Monday, November 1, 2010

Weekly Hurriyet Column: The garden of forking paths

Below is the unedited version of my column for this week. You can read the final version at the Daily News website, but since I have been editing my columns myself on the Daily News media webeditor since March, you won't see much of a difference between the two.
I already explained in the article my inspiration for the title, so I can just right into more serious matters, i.e. my usual addendum:
First, as I promised when I posted the column to Facebook, let me briefly explain how I calculate potential output: I use a variety of non-Bayesian approaches, which are more less summarized in a recent IMF paper for Armenia. Of the methods outlined there, my favorite are the multivariate Kalman filter and production function, but the simplest is HP, which I provide below, courtesy of my friends at Turkey Data Monitor:
Anyway, the non-Bayesian methods have some important shortcomings, which are summarized in the same IMF paper, but Bayesian methods take much more time and since I am just lazy, I don't get into those. But suffice it to say that of I were calculating the output gap more professionally, I would have definitely come up with a Bayesian model.

Coming to policy response robust to consumer loans (the last paragraph of the column), although the CBT is sure to increase the reserve requirement further eventually, it was the government that struck first by raising the charge on consumer loans. Although the Resource Utilization Support Fund will be paid by the consumer, in practice, just like any tax hike, it will be absorbed by both the consumer and the producer (bank). I believe it will eat into bank profits as well because of competition in the banking sector.
Needless to say, I am surprised that I have been correctly guessing (well, sort of) government policy in advance for two consecutive weeks now, and my ego is sure to be inflated further as a result.

Now that I am done with the addenda, on to the column:

I could not have imagined a better description of the Central Bank of Turkey’s, or CBT, latest Business Tendency Survey, than the title of the Jorge Luis Borges story. The survey, which was released last Monday, paints a mixed picture of growth in October.

On one hand, capacity utilization rate, or CUR, at 75.3 percent, came in at higher than expected. While both the yearly and seasonally-adjusted monthly changes, at 7.1 and 1.4 percent, are strong, it is important to note that CUR used to hover around 80 percent before the crisis.
But it is also likely that there was some decline in capital stocks during the crisis. In that sense, there might not be as much slack in the economy. In any case, the CURs for the last two months hint at a low double-digit yearly growth in Industrial Production in September and a high single-digit one in October.
On the other hand, the real sector confidence index, or RSCI, continued with its downward creep, decreasing 3.5 points to 107.2. While the index is still comfortably above the 100 threshold separating economic expansion and contraction, it is at a nine-month low.
There are mixed signals coming from the sub-indices as well. While the new orders sub-component is now 23.3 points lower compared to five months earlier, appetite for investment expenditure looks solid, continuing to hover around 110 since the beginning of the year.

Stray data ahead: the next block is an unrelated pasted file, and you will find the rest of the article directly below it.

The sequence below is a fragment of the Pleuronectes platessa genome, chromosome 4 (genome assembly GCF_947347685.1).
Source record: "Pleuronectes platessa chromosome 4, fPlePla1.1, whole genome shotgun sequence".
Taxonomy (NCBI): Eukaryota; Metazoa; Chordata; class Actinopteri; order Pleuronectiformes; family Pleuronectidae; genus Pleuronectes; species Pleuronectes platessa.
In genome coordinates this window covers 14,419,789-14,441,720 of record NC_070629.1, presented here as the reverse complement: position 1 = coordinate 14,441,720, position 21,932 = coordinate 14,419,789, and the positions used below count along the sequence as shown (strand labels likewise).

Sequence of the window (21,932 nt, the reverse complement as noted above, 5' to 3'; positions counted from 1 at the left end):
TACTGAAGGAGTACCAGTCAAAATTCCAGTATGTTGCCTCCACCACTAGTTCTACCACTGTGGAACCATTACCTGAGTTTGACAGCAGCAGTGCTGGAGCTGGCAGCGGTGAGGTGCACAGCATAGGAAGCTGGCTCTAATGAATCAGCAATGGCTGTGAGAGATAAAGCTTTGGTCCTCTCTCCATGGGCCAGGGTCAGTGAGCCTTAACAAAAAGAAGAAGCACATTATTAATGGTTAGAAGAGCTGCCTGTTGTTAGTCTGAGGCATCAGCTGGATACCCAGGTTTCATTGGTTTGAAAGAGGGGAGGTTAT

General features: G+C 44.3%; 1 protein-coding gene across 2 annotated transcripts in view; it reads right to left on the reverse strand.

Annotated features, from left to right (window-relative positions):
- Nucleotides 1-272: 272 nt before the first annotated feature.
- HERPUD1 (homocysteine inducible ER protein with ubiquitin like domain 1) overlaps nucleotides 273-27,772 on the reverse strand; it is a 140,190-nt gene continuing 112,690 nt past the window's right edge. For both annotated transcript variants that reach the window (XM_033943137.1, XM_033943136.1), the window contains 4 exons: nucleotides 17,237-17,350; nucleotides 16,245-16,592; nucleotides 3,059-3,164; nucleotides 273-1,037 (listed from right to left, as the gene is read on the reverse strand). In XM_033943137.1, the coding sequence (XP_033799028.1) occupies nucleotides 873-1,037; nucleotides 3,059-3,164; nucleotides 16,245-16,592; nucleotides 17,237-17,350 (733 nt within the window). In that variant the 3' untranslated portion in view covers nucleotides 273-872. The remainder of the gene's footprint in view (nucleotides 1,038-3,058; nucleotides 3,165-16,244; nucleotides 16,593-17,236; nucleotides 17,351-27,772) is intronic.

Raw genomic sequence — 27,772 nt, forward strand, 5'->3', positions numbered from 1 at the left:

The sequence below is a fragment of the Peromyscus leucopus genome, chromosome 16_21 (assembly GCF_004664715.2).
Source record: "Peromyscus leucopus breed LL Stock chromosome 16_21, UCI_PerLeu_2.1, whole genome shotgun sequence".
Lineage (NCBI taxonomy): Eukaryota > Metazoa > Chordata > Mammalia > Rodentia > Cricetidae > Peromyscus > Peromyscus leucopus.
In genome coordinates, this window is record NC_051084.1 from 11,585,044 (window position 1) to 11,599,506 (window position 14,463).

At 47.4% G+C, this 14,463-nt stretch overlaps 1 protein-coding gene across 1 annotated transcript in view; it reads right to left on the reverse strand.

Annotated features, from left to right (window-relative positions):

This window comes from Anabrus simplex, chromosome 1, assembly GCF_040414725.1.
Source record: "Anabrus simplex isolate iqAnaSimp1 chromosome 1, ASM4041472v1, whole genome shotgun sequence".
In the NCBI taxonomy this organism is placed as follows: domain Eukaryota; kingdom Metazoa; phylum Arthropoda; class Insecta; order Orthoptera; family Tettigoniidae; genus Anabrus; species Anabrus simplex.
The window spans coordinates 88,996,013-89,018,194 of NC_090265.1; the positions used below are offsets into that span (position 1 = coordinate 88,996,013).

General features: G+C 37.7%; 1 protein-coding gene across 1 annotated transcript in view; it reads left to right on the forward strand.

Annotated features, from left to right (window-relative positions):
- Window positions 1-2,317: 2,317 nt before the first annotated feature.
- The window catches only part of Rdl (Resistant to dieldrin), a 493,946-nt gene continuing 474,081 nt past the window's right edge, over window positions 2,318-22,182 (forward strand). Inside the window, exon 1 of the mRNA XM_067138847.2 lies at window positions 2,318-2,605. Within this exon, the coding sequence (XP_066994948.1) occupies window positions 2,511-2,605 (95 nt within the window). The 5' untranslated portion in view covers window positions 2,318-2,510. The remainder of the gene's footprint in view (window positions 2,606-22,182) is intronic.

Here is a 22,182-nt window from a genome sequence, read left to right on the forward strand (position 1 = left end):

Interestingly enough, such a mixed picture seems to be behind the CBT’s growth forecasts in its latest Inflation Report, which was released Tuesday. The Bank does not actually reveal its growth forecasts. Instead, it makes its output gap projections public, which simply reveal how far the economy is expected to be from potential output.

Despite strong growth so far, the Bank is predicting a negative output gap through late next year. I would take its Research Department’s forecasts over mine any time, but by my account, the output gap has already closed. This is because I am assuming Turkey’s potential output has slightly fallen as a result of the crisis, but even with a very generous potential output estimate, such an enduring gap looks unlikely.

And history is on my side as well: The CBT’s model was also pointing to a negative output gap in 2005-2006 even though rapid credit growth, sticky service inflation and widening non-energy current account deficit were all ringing alarm bells. For example, the first Inflation Report of 2007 reported a negative gap of 2 percent for the last quarter of 2006.

Although overheating is inarguably not as drastic today, and the latest data discussed above do hint at a slowdown this quarter, other leading indicators are showing a strong third quarter growth outturn. It is too early to do an overall check-up of National Income Accounts, but existing data point to a strong consumption turnout.
For example, consumer confidence, actual consumption and consumer loans are all going very strong. The same could be said of investment, as machinery and equipment sub-index of Industrial Production, corporate loans and the RSCI sub-index for investment mentioned above are equally robust.
With import volumes increasing faster than export volumes, some leakage from external demand is to be expected. But I would nevertheless not be surprised to see a yearly growth of 6-6.5 percent in the third quarter. Then, according to my calculations, the output gap will have closed not only on a quarterly basis, but when measured as a four-quarter rolling sum as well.
Maybe, the CBT is foreseeing its exit strategy to curb loan growth. If not, inflationary pressures could start building soon. Then, we’ll see that even though some paths fork, all roads lead to Rome.

Emre Deliveli is a freelance consultant and columnist for Hurriyet Daily News & Economic Review and Forbes as well as a contributor to Roubini Global Economics. Read his economics blog at

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